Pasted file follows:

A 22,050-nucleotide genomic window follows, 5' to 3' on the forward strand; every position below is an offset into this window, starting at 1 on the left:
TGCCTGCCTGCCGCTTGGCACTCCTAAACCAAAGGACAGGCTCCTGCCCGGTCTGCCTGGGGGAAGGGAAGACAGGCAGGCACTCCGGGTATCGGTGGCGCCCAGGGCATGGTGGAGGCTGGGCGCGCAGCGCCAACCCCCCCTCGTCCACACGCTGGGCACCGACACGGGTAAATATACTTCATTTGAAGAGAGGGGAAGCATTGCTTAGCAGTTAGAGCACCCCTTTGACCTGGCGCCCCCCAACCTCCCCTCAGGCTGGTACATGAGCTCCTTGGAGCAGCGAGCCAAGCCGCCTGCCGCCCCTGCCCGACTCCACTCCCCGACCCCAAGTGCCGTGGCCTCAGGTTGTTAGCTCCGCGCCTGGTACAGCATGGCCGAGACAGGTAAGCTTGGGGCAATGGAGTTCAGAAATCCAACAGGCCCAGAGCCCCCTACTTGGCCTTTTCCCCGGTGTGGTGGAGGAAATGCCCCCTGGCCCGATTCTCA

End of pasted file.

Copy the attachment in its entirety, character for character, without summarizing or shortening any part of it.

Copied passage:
A 22,050-nucleotide genomic window follows, 5' to 3' on the forward strand; every position below is an offset into this window, starting at 1 on the left:
TGCCTGCCTGCCGCTTGGCACTCCTAAACCAAAGGACAGGCTCCTGCCCGGTCTGCCTGGGGGAAGGGAAGACAGGCAGGCACTCCGGGTATCGGTGGCGCCCAGGGCATGGTGGAGGCTGGGCGCGCAGCGCCAACCCCCCCTCGTCCACACGCTGGGCACCGACACGGGTAAATATACTTCATTTGAAGAGAGGGGAAGCATTGCTTAGCAGTTAGAGCACCCCTTTGACCTGGCGCCCCCCAACCTCCCCTCAGGCTGGTACATGAGCTCCTTGGAGCAGCGAGCCAAGCCGCCTGCCGCCCCTGCCCGACTCCACTCCCCGACCCCAAGTGCCGTGGCCTCAGGTTGTTAGCTCCGCGCCTGGTACAGCATGGCCGAGACAGGTAAGCTTGGGGCAATGGAGTTCAGAAATCCAACAGGCCCAGAGCCCCCTACTTGGCCTTTTCCCCGGTGTGGTGGAGGAAATGCCCCCTGGCCCGATTCTCA